Mark Kotsay/Brian Anderson Swapped

For the second time in a week the Boston Red Sox make a move with a player previously designated for assignment. This time they swap Mark Kotsay (and cash) to their brothers in stockings for Brian Anderson. On the surface, the deal is a bit confusing. The two are essentially equals – although Kotsay has a better bat – but Anderson is nearly seven years younger. Kenny Williams cooperated with Anderson’s request to be traded and really didn’t change his team’s outlook much in the process.

Anderson is a former first round pick from the University of Arizona with the coolest middle name in the majors (Nikola). The potential Anderson flashed in Triple-A as a 23-year-old in 2005 (.295/.360/.469) has never shone through at the major league level. The White Sox tried giving him the center field job back in 2006, but he never hit or fielded well enough to take it. Since his role has shifted from future starter to defensive sub and fourth outfielder. Through nearly 900 career plate appearances Anderson is hitting .225/.288/.364. Only 27, Anderson did flash some signs of power last season while hitting lefties pretty well. Maybe his future lies as a platoon player, though it’s hard to see the Red Sox splitting time with Jacoby Ellsbury or J.D. Drew.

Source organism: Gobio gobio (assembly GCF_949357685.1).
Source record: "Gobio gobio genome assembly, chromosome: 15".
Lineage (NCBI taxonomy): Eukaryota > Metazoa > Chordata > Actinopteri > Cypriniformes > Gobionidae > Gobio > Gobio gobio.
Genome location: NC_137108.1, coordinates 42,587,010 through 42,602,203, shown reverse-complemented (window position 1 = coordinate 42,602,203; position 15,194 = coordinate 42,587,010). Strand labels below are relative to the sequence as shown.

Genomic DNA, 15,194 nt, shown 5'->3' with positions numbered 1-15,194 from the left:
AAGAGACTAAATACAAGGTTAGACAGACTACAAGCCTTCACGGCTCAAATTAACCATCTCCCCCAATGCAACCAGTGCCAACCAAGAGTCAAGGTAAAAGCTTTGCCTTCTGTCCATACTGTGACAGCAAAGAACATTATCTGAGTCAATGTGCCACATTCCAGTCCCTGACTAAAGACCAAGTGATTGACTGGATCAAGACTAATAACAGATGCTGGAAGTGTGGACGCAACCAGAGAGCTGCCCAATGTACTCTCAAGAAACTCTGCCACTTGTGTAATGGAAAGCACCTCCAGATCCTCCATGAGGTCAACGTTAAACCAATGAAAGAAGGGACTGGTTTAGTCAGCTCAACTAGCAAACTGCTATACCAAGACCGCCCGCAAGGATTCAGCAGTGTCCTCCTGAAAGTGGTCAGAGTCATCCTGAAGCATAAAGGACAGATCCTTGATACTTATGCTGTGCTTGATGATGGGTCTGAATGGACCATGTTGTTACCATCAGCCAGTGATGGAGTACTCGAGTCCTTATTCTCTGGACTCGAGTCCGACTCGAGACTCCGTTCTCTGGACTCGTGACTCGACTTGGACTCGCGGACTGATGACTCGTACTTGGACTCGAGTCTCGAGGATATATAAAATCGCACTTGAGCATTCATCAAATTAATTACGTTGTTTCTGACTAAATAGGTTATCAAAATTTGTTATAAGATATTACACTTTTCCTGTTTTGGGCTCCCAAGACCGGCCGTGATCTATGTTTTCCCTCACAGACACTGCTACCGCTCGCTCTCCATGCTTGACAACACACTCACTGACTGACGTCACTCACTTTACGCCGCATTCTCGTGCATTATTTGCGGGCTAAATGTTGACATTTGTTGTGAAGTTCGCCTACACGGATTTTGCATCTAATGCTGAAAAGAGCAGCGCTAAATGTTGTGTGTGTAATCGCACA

Kotsay is what he is, a left-handed hitter with some defensive flexibility in the outfield and at first. I doubt he sees too much playing time so the fact that his best days are behind him shouldn’t matter too much. Ostensibly a replacement level player, he’ll fill Anderson’s shoes fine. Or, if Williams is feeling generous, he’ll use some of the cash to buy Kotsay his own pair of cleats.

With the deadline only a few days away, GMs will be hard-pressed to find a more generic trade.

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Ryan M
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Ryan M

I don’t think this is confusing. It gets Pawtucket a real centerfielder with Van Every down for the year and Boston someone to put on the bench if Baldelli gets injured. It gives the Chicago a veteran team player who probably will hit a little better than .220. Makes sense to me.